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Survey of trainee attitudes to skill development and simulation training in trauma and orthopaedics
  1. Shivan S Jassim1,
  2. Sundeep K Varma2,
  3. Manoj Ramachandran1,
  4. Kashif S N Akhtar1
  1. 1 Department of Trauma and Orthopaedics, Royal London Hospital, London, UK
  2. 2 Peripheral Nerve Injury Unit, Royal National Orthopaedic Hospital NHS Trust, Stanmore, UK
  1. Correspondence to Shivan S Jassim, Royal London Hospital, London, UK; shivan.jassim{at}


Background Simulation training in surgery is widespread and allows surgeons to practise novel operative techniques and acquaint themselves with unfamiliar surgical procedures. The use of box or virtual reality simulators in many surgical specialities is established; however, its use within trauma and orthopaedics (T&O) in the UK and the attitudes of trainee towards it are not known. The aim of this study is to explore the experiences and opinions of T&O trainees towards simulation training.

Methods An electronic survey consisting of 11 questions on the experiences of simulation training and attitudes towards it was sent to all T&O speciality trainees in London.

Results Fewer than 10% of the responders had used or had ready access to simulators to prepare for unfamiliar operations, with almost 90% preferring to read about them in a journal or watch them on an online video site. Over half had only seen simulators on courses or been aware of them. Over 75% of the responders believed that simulators should be available for trainees, but most did not feel that they should be used as part of formal assessments.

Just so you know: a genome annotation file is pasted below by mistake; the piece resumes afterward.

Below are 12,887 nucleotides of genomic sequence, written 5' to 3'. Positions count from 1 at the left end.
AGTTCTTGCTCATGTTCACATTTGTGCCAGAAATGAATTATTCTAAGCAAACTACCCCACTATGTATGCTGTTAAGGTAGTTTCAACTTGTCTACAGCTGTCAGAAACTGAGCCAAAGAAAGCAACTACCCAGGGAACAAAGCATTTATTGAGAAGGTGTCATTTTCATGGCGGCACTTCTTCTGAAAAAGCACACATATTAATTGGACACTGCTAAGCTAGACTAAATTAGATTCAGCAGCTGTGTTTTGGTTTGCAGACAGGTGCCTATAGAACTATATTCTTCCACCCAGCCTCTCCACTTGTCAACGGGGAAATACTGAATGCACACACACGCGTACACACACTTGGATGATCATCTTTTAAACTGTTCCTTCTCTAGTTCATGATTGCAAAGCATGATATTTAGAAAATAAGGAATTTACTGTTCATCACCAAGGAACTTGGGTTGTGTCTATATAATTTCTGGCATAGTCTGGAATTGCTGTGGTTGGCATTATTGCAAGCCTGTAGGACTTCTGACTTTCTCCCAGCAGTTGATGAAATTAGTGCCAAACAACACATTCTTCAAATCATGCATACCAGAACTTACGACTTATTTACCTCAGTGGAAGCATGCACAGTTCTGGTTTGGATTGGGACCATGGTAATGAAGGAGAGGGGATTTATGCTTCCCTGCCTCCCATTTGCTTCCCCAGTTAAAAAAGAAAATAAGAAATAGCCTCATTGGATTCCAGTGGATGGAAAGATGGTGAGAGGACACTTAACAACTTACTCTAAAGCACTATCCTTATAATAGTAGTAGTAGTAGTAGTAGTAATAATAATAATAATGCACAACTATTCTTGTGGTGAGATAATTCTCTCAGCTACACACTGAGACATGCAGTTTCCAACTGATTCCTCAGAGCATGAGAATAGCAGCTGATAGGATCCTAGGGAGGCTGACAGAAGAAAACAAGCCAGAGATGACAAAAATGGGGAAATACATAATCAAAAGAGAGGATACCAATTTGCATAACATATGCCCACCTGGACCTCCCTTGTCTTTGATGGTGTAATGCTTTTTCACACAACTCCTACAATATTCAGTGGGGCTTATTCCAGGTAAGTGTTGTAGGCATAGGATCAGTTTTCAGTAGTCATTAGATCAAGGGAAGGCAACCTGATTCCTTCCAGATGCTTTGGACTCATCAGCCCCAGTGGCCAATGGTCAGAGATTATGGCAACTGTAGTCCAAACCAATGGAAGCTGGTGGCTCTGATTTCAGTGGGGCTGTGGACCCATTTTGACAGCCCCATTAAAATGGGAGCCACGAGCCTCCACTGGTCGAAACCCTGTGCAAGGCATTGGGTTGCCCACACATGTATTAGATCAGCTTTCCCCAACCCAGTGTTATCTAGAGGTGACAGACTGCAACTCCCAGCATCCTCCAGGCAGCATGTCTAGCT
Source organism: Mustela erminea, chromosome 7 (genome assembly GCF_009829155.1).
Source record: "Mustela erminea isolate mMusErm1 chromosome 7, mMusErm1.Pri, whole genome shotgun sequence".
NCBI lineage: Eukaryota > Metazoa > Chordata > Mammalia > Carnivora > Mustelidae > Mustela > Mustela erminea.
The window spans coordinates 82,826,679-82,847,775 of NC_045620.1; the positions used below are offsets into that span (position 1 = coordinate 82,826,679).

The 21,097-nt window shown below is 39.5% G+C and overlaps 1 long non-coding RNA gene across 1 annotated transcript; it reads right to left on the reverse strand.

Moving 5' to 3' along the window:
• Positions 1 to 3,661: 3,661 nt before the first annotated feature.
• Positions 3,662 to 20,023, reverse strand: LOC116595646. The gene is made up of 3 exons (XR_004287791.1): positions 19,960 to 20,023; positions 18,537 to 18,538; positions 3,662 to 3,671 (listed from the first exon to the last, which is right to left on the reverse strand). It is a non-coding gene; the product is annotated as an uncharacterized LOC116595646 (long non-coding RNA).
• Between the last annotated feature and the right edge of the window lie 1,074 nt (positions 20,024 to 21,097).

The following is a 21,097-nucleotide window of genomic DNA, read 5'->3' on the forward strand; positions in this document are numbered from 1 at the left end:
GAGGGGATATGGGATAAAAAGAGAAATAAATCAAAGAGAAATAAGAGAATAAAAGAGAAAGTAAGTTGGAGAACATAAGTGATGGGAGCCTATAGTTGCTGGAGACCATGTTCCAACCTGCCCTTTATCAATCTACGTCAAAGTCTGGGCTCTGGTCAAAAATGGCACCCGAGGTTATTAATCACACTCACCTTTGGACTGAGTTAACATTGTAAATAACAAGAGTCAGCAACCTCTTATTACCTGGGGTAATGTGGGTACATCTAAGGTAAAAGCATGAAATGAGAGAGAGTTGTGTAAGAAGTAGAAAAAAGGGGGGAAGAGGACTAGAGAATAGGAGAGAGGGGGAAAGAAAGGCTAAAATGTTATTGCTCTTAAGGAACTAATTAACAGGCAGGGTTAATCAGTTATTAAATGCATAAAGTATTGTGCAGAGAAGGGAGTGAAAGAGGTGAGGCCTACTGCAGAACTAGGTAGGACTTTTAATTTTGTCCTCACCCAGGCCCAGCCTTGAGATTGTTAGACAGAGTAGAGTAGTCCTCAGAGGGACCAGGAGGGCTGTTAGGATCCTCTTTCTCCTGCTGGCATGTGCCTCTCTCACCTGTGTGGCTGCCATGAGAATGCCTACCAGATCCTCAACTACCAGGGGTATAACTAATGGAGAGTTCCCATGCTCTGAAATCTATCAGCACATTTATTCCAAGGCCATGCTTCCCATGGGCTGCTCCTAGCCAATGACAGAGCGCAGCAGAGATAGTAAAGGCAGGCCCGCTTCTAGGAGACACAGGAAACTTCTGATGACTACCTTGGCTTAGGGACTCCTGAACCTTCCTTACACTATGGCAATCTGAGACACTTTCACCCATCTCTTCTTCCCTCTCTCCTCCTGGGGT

Conclusions Methods for preparing for new operations have expanded over the past 20 years, yet the use of simulator machines is not widespread. Many trainees believe current machines are not widely available nor realistic enough to be useful, with most preferring online videos and operative technique books for preparing for an unfamiliar operation.

  • Computer Simulation
  • Education, Medical, Post-Graduate
  • Learning Curve
  • Orthopaedic
  • Patient Simulation

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  • Twitter Shivan S Jassim @shivanjassim, Sundeep K Varma @VarmaSundeep, Manoj Ramachandran @manojram1 and Kashif S N Akhtar @kashakhtar.

  • Contributors SSJ planned and wrote the study. SKV created the questionnaire, collected data and wrote the study. MR and KSNA developed the study idea, reviewed and edited the manuscript.

  • Funding This research did not receive any specific grant from funding agencies in the public, commercial or not-for-profit sectors.

  • Competing interests None declared.

  • Provenance and peer review Not commissioned; externally peer reviewed.

  • Supplemental material This content has been supplied by the author(s). It has not been vetted by BMJ Publishing Group Limited (BMJ) and may not have been peer-reviewed. Any opinions or recommendations discussed are solely those of the author(s) and are not endorsed by BMJ. BMJ disclaims all liability and responsibility arising from any reliance placed on the content. Where the content includes any translated material, BMJ does not warrant the accuracy and reliability of the translations (including but not limited to local regulations, clinical guidelines, terminology, drug names and drug dosages), and is not responsible for any error and/or omissions arising from translation and adaptation or otherwise.

  • Data availability statement Data are available upon reasonable request.

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